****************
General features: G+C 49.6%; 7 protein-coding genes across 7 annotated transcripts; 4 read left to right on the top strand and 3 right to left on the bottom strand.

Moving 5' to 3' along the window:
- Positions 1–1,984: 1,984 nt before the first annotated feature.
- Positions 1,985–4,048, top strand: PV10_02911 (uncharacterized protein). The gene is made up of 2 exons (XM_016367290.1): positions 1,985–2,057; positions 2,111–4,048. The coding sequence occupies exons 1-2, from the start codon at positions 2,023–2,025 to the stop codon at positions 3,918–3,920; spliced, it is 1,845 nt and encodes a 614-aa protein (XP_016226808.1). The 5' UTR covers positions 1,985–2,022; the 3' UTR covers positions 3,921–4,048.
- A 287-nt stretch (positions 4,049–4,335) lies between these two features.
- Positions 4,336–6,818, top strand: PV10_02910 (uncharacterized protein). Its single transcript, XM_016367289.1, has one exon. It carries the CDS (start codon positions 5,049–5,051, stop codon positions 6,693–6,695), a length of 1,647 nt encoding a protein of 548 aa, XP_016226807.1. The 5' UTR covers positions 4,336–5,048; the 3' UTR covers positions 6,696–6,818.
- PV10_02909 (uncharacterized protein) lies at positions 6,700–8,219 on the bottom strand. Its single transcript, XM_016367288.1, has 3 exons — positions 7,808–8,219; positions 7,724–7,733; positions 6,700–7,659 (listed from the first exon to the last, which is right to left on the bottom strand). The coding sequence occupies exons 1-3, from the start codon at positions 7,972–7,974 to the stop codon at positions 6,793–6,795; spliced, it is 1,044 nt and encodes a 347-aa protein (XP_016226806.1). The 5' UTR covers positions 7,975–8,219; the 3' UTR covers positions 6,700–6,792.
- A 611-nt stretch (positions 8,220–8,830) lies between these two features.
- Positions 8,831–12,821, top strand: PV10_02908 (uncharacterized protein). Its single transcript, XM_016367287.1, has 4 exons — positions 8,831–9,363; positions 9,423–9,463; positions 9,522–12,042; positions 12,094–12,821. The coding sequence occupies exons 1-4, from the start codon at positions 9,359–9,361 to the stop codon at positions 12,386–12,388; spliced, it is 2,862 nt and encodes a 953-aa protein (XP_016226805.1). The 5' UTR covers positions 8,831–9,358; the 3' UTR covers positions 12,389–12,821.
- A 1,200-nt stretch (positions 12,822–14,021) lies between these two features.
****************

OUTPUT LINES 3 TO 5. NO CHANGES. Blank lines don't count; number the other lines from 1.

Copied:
- Positions 1–1,984: 1,984 nt before the first annotated feature.
- Positions 1,985–4,048, top strand: PV10_02911 (uncharacterized protein). The gene is made up of 2 exons (XM_016367290.1): positions 1,985–2,057; positions 2,111–4,048. The coding sequence occupies exons 1-2, from the start codon at positions 2,023–2,025 to the stop codon at positions 3,918–3,920; spliced, it is 1,845 nt and encodes a 614-aa protein (XP_016226808.1). The 5' UTR covers positions 1,985–2,022; the 3' UTR covers positions 3,921–4,048.
- A 287-nt stretch (positions 4,049–4,335) lies between these two features.